From the Richmond Examiner, 7/17/1863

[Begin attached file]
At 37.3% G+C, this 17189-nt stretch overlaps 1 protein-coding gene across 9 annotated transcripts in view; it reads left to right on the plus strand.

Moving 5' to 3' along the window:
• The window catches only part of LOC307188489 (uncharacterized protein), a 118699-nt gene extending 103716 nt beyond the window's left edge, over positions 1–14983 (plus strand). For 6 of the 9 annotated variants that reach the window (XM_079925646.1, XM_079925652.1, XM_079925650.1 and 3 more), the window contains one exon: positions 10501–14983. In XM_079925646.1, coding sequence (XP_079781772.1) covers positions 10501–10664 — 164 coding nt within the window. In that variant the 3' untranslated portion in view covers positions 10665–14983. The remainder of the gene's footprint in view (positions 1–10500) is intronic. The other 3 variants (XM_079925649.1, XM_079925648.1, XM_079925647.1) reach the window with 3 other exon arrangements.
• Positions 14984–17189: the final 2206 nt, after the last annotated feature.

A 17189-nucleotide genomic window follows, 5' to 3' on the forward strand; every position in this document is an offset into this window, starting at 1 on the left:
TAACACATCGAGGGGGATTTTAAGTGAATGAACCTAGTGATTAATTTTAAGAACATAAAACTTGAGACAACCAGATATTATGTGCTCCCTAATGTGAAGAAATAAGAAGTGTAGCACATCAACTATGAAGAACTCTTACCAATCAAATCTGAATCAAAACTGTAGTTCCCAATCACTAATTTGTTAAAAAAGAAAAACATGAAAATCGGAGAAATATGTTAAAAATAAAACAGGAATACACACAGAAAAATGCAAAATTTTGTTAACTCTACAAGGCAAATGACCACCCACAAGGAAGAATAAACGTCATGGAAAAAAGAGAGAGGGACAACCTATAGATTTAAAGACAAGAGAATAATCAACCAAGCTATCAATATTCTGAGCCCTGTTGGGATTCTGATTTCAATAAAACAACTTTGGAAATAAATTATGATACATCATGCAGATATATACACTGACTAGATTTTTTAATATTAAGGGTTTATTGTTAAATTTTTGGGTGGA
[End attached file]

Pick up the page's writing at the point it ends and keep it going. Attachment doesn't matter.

THE HOSPITALS – About fifteen hundred of the wounded in the Gettysburg battles have been received in Richmond at the Seabrook receiving hospital, from whence they are distributed to the others. With the influx of the wounded recurs the occasion for the display of woman's heroism and ministering attentions to the disabled. The praise of the ladies of Richmond is in all the cities, and their past labors in the cause of humanity is indicative of what they are ready and anxious to do again when the necessity arises. There are hundreds of "Florence Nightengales" in the city willing to devote their hours to the alleviation of the soldier's misery and suffering; whose kind offices, though unheralded to the world, are treasured up in the hearts of soldiers throughout the Confederacy. Woman, the light of every household, are angels in the hospitals and at the cot of the languishing soldier, far away from wife, mother and sister. Then we invite the ladies to visit the hospitals, daily if they can, carrying with them the delicacies they can afford, and which only a woman's hand can prepare. Their presence dispels the gloom of those gloomy receptacles of wrecked humanity, cheers the wounded, is sunshine to the sick, and hope to the desponding. It may be said there are sights to be encountered in the hospitals shocking to the finer sensibilities of ladies. True, but the women of Virginia, and Richmond especially, are not weak nerved. Their experience has not been a stern one, to many a bitter one, and mock modesty and delicacy they have long since sacrificed to the necessities of the times, and the emergencies of the hour.

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